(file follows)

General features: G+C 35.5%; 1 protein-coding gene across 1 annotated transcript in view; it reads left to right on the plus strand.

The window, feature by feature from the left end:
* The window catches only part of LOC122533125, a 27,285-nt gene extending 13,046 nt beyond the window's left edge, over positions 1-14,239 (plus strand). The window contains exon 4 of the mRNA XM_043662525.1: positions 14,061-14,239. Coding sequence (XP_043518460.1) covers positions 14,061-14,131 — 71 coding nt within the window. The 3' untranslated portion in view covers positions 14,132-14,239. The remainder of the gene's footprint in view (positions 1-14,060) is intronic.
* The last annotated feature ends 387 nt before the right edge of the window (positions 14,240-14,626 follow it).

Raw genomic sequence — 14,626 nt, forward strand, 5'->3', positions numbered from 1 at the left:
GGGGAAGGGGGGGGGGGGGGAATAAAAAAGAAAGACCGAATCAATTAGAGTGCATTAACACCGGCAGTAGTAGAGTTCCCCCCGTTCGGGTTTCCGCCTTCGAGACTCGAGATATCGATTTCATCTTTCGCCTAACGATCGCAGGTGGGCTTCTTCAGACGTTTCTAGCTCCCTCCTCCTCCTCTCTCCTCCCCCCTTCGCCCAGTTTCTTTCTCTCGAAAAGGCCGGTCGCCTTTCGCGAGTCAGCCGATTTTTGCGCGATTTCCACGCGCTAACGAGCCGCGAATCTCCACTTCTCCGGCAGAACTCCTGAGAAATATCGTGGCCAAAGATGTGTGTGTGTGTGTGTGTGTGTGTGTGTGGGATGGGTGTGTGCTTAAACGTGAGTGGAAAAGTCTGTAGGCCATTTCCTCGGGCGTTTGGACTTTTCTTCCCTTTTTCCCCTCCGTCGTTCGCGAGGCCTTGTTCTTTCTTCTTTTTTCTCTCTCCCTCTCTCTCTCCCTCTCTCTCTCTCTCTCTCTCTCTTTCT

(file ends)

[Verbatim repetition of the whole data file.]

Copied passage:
General features: G+C 35.5%; 1 protein-coding gene across 1 annotated transcript in view; it reads left to right on the plus strand.

The window, feature by feature from the left end:
* The window catches only part of LOC122533125, a 27,285-nt gene extending 13,046 nt beyond the window's left edge, over positions 1-14,239 (plus strand). The window contains exon 4 of the mRNA XM_043662525.1: positions 14,061-14,239. Coding sequence (XP_043518460.1) covers positions 14,061-14,131 — 71 coding nt within the window. The 3' untranslated portion in view covers positions 14,132-14,239. The remainder of the gene's footprint in view (positions 1-14,060) is intronic.
* The last annotated feature ends 387 nt before the right edge of the window (positions 14,240-14,626 follow it).

Raw genomic sequence — 14,626 nt, forward strand, 5'->3', positions numbered from 1 at the left:
GGGGAAGGGGGGGGGGGGGGAATAAAAAAGAAAGACCGAATCAATTAGAGTGCATTAACACCGGCAGTAGTAGAGTTCCCCCCGTTCGGGTTTCCGCCTTCGAGACTCGAGATATCGATTTCATCTTTCGCCTAACGATCGCAGGTGGGCTTCTTCAGACGTTTCTAGCTCCCTCCTCCTCCTCTCTCCTCCCCCCTTCGCCCAGTTTCTTTCTCTCGAAAAGGCCGGTCGCCTTTCGCGAGTCAGCCGATTTTTGCGCGATTTCCACGCGCTAACGAGCCGCGAATCTCCACTTCTCCGGCAGAACTCCTGAGAAATATCGTGGCCAAAGATGTGTGTGTGTGTGTGTGTGTGTGTGTGTGGGATGGGTGTGTGCTTAAACGTGAGTGGAAAAGTCTGTAGGCCATTTCCTCGGGCGTTTGGACTTTTCTTCCCTTTTTCCCCTCCGTCGTTCGCGAGGCCTTGTTCTTTCTTCTTTTTTCTCTCTCCCTCTCTCTCTCCCTCTCTCTCTCTCTCTCTCTCTCTTTCT